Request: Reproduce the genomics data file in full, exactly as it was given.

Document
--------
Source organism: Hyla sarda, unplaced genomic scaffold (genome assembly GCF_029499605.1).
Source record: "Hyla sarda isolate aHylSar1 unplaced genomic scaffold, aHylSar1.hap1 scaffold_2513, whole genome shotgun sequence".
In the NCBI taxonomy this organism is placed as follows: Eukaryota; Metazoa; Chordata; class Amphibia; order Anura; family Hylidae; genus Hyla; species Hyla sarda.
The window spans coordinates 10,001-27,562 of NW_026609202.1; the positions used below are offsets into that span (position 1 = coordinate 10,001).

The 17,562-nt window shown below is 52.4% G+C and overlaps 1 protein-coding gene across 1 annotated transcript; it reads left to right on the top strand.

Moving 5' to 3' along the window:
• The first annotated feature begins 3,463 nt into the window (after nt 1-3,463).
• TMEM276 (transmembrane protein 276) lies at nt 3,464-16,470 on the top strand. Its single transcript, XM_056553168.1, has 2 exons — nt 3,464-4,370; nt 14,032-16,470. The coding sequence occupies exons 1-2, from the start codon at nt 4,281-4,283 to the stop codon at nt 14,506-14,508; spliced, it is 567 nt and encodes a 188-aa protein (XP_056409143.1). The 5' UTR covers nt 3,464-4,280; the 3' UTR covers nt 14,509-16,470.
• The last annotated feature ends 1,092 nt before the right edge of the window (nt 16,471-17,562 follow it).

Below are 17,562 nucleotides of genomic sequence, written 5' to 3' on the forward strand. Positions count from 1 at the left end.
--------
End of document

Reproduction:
Source organism: Hyla sarda, unplaced genomic scaffold (genome assembly GCF_029499605.1).
Source record: "Hyla sarda isolate aHylSar1 unplaced genomic scaffold, aHylSar1.hap1 scaffold_2513, whole genome shotgun sequence".
In the NCBI taxonomy this organism is placed as follows: Eukaryota; Metazoa; Chordata; class Amphibia; order Anura; family Hylidae; genus Hyla; species Hyla sarda.
The window spans coordinates 10,001-27,562 of NW_026609202.1; the positions used below are offsets into that span (position 1 = coordinate 10,001).

The 17,562-nt window shown below is 52.4% G+C and overlaps 1 protein-coding gene across 1 annotated transcript; it reads left to right on the top strand.

Moving 5' to 3' along the window:
• The first annotated feature begins 3,463 nt into the window (after nt 1-3,463).
• TMEM276 (transmembrane protein 276) lies at nt 3,464-16,470 on the top strand. Its single transcript, XM_056553168.1, has 2 exons — nt 3,464-4,370; nt 14,032-16,470. The coding sequence occupies exons 1-2, from the start codon at nt 4,281-4,283 to the stop codon at nt 14,506-14,508; spliced, it is 567 nt and encodes a 188-aa protein (XP_056409143.1). The 5' UTR covers nt 3,464-4,280; the 3' UTR covers nt 14,509-16,470.
• The last annotated feature ends 1,092 nt before the right edge of the window (nt 16,471-17,562 follow it).

Below are 17,562 nucleotides of genomic sequence, written 5' to 3' on the forward strand. Positions count from 1 at the left end.